Kill the Bill: ‘No’ To The Bailout – Call (202) 224-3121 *UPDATED*

The Washington Times (h/t Michelle Malkin) reports that, over the weekend, language was snuck into the federal bailout legislation to include student loans, car loans, and credit cards.

In the dark of night over the weekend when most people were snoozing, the Treasury dramatically expanded its bailout plan to include buying student loans, car loans, credit card debt and any other “troubled” assets held by banks.

The changes, which were included in draft language that also opened the bailout program to foreign banks with extensive loan operations in the United States, potentially added tens of billions of dollars to the cost of the program.

Although it was a major addition to what was already the nation’s largest-ever bailout, it did not become part of the debate between Democrats and the Treasury over details of the program.

Apparently, no one feels this is important news as neither the media, the Congress, or Bush administration officials have discussed this. In addition, they have also failed to discuss whether this would increase the $700 billion price tag. Most speculate the real cost of this bailout is not being discussed and that it could top $2 trillion before it is all said and done.

In addition, Chairman Bernanke finally identified how they planned to value these illiquid assets before buying. Remember, we’re in this mess partly because of the ‘mark to market’ rule. Essentially, if the value of these assets cannot be determined, it is listed as worth $0.00. Bernanke said they would purchase these assets at “a price close to the hold-to-maturity price.”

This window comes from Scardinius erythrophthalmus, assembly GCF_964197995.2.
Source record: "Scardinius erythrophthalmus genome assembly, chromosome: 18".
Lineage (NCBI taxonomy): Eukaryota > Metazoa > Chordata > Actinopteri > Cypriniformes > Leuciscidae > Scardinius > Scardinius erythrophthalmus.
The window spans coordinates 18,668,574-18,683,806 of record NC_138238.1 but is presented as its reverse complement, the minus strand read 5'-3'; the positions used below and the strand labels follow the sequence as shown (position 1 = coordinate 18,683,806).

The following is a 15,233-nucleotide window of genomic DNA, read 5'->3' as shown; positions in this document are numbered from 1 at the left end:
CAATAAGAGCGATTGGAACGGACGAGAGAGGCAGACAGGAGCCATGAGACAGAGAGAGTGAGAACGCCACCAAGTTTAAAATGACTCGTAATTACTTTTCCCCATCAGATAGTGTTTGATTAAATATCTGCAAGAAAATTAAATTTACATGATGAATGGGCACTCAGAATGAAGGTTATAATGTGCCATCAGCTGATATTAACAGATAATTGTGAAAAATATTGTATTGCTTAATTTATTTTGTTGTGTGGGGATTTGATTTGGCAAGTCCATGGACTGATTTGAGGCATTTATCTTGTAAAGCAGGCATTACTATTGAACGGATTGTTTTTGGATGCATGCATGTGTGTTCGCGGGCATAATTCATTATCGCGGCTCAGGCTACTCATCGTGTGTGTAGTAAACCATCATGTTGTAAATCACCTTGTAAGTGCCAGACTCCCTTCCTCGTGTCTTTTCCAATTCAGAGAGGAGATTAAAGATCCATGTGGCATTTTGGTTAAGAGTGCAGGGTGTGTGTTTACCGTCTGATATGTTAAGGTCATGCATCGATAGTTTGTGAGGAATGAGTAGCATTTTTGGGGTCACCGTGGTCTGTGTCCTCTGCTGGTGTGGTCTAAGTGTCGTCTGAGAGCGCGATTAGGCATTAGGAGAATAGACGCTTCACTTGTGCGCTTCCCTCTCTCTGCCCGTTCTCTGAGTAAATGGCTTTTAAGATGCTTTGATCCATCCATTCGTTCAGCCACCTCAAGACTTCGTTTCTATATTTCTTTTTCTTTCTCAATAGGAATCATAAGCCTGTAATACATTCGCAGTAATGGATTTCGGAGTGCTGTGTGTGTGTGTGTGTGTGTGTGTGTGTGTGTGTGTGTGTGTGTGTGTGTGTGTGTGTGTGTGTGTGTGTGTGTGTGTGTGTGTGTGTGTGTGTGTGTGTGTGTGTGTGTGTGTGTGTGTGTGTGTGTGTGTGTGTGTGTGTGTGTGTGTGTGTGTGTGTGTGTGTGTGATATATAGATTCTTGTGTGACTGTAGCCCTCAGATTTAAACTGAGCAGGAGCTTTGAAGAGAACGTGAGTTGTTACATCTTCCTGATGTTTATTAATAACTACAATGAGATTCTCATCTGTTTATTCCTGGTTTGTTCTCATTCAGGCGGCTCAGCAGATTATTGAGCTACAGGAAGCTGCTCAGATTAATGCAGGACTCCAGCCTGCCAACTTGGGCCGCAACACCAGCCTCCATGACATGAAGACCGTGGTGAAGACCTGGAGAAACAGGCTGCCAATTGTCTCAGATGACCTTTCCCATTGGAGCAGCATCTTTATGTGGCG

Short answer? We’re throwing away our chance to break-even on our deal to rescue Wall Street that we did not create. The U.S. Government (we) would be purchasing these assets at values far higher than they are currently worth, essentially ‘bailing out’ these financial firms in the most literal sense.

This is completely against free-market principles, it is morally questionable to reward poor conduct, and the additional debt obligations of the government will only hurt our economy later as we struggle to pay back this debt. We’re going to “puff up” the economy at our expense.

This is inexcusable. I pay my bills on time every month to my creditors and never need a bailout. Yet all my creditors need help paying their bills? Give me a break.

And before some of you get excited over the prospect of your additional loans falling under the bailout legislation, it only applies to the firms packaging your debt and selling them on the market. That’s right, we all still have to pay our bills while we take on the bills of our worthless creditors.

Everyone gets off the hook, except us. But we own the hook. It is time to put those responsible on it… before it’s too late.

Call the Capitol switchboard and ask for your Representative or Senator – (202) 224-3121.


3 Responses

  1. I don’t like the idea of a bailout. I understand that this is “needed” but where is the accountability? I’m just really uncomfortable with these lending institutions being bailed out because of mistakes they made. I mean whats next communism? It sounds an awful lot like making the government bigger than it already is. We need less government in our life and more accountability for those that are in high up positions in these companies

  2. Indeed…

    scary the public might be sold out…

  3. I agree.
    Yes you read that right, I do agree.

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